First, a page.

I Got Tested for COVID-19 Antibodies; Here’s What It Was Like
Last week, we told you this opportunity was coming to the Treasure Valley. After being wicked sick in early January, I decided to take advantage of it.
Crush the Curve Idaho is now able to offer COVID-19 Serologic Testing to anyone in the Treasure Valley who would like to have the test done. It looks for the presence of antibodies for SARS-CoV-2, the virus causing COVID-19, in a patient's blood sample. While there's no current evidence that the presence of these antibodies will make someone immune to the virus, a positive test does indicate that you were likely exposed to the virus weeks ago and quite possibly before Idaho's first confirmed case became public knowledge. Research continues to see if antibodies for this virus will provide immunity to it in the future, similar to the way antibodies from chickenpox prevent people from getting it twice.
With all of that in mind, I decided to have the testing done to possibly provide myself with some peace of mind. Since COVID-19 became a major headline in the United States, I've had a nagging voice in the back of my mind saying "Did you already have it? Remember back in January when you had to gasp for air after turning off the microphone? That wasn't normal." So I began the process with Crust the Curve Idaho.
I took their online assessment (a requirement if you'd like testing done) and received an e-mail telling me what I needed to know to get to their antibody testing only site. On the day of my test, I followed the signs and was greeted by volunteers in masks. They handed me some paperwork to fill out after I parked in the spot that I was directed to. The paperwork was pretty easy. It contained general consent information and asked for things like your name, address, birthday, e-mail address and health insurance information.
Once you complete your paperwork, you put it on your dashboard and a volunteer will hold up a sign telling you it's now safe for you to exit your vehicle and proceed to a tent where they make a label for your blood sample vial.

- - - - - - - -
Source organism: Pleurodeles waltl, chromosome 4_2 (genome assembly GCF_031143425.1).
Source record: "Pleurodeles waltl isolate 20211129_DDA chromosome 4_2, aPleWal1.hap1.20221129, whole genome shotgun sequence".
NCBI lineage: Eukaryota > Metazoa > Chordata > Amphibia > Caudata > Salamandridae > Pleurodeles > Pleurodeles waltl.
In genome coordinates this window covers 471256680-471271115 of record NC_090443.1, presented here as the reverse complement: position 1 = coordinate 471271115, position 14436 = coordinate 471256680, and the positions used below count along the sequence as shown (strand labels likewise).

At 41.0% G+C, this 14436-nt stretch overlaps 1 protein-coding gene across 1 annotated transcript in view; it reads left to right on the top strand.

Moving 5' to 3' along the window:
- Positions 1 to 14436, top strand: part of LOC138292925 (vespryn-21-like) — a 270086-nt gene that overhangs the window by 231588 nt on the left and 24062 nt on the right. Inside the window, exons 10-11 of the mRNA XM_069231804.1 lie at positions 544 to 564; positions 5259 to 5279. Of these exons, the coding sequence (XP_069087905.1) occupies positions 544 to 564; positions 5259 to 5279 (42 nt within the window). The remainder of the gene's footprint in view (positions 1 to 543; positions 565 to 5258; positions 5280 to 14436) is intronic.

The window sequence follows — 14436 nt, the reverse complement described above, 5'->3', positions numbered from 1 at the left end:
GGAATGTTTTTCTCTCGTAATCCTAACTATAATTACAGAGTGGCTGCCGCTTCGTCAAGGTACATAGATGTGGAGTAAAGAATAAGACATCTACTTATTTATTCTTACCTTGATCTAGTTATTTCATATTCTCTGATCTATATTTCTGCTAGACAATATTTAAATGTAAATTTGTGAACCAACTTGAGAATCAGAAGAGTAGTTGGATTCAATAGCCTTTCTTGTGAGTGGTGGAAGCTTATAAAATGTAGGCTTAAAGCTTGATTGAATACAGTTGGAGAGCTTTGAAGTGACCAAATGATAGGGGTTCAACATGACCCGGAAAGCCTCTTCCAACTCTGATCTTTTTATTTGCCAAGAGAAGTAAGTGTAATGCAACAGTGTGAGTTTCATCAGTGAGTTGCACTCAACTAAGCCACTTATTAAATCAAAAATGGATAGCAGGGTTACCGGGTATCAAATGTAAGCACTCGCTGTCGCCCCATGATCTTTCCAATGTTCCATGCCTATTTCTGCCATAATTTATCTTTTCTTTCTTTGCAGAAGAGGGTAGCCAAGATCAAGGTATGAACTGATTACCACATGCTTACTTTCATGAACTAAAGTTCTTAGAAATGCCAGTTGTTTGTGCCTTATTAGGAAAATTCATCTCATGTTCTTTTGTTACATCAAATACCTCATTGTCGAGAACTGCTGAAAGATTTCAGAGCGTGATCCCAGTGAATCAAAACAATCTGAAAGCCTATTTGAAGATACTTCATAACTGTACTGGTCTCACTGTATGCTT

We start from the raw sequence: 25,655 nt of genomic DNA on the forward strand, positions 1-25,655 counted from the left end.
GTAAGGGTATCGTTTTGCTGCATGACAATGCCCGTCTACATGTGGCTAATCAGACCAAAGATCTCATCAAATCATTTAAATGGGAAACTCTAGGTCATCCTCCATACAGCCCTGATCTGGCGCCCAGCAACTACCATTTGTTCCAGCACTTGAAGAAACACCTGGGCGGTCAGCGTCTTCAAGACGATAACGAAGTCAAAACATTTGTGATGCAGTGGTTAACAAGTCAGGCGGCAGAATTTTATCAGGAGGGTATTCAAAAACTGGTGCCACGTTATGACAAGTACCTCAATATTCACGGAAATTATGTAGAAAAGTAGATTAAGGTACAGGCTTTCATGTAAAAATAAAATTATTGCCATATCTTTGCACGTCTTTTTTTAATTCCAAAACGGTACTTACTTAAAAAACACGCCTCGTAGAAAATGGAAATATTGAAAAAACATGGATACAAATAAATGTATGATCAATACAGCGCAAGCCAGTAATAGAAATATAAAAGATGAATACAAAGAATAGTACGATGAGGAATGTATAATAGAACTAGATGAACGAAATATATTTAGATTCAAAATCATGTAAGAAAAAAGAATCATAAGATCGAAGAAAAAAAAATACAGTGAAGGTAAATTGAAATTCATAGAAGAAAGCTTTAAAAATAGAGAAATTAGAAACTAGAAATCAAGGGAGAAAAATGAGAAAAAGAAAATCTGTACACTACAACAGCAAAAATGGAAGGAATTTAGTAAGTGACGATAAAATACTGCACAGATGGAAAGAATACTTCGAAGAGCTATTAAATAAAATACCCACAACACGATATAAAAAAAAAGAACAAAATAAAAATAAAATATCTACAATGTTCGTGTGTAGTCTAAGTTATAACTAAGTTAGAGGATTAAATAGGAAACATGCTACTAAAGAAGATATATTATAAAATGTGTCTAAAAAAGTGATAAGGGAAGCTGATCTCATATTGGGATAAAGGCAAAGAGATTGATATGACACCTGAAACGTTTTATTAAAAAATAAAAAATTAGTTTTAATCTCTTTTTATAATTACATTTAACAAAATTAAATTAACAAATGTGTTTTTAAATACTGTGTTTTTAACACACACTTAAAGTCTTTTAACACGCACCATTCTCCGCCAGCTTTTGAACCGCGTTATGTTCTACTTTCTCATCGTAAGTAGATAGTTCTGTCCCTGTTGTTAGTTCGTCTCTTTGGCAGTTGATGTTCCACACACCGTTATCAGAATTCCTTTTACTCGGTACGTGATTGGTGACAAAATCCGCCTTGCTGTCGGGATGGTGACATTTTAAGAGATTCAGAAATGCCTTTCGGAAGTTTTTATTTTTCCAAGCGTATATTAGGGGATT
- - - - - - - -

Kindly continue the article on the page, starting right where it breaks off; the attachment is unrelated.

After receiving your label, you stand in a queue line marked for proper social distancing until one of Saltzer Health's staff is ready to take your blood sample. Inside the sampling tent, there are small rooms curtained off where the provider sits you down, describes what they're going to do and then fills a small vial of blood. The woman doing my testing was great with me. I told her that I was scared of needles and she asked me if I'd be more comfortable with her counting down to the prick or just going for it. It wasn't as bad as I thought it would be!
After leaving the testing tent, they have you go to a final tent where they make a copy of your ID and health insurance card. No payment is required at this time. You'll be billed in the future. After that you're given some information about what the test you just had looks for and what negative and positive results mean. That final information sheet told me that within one business day I'd get an e-mail from Saltzer Health with instructions on how to access the Patient Portal where your results will got once they're available. I was tested around 3:30 on Tuesday afternoon and got that e-mail at 10:38 this morning. My results are expected to be in in 24-48 hours.
The whole process only took me about 25 minutes. The volunteers and staff were so kind and were working like a well oiled machine just two days after this testing site opened.
Want to have the testing done for yourself? Click HERE to take the online assessment and get started. Make sure you remember your ID and health insurance information when you show up for testing.
I'll let you guys know what I find out when the results are in!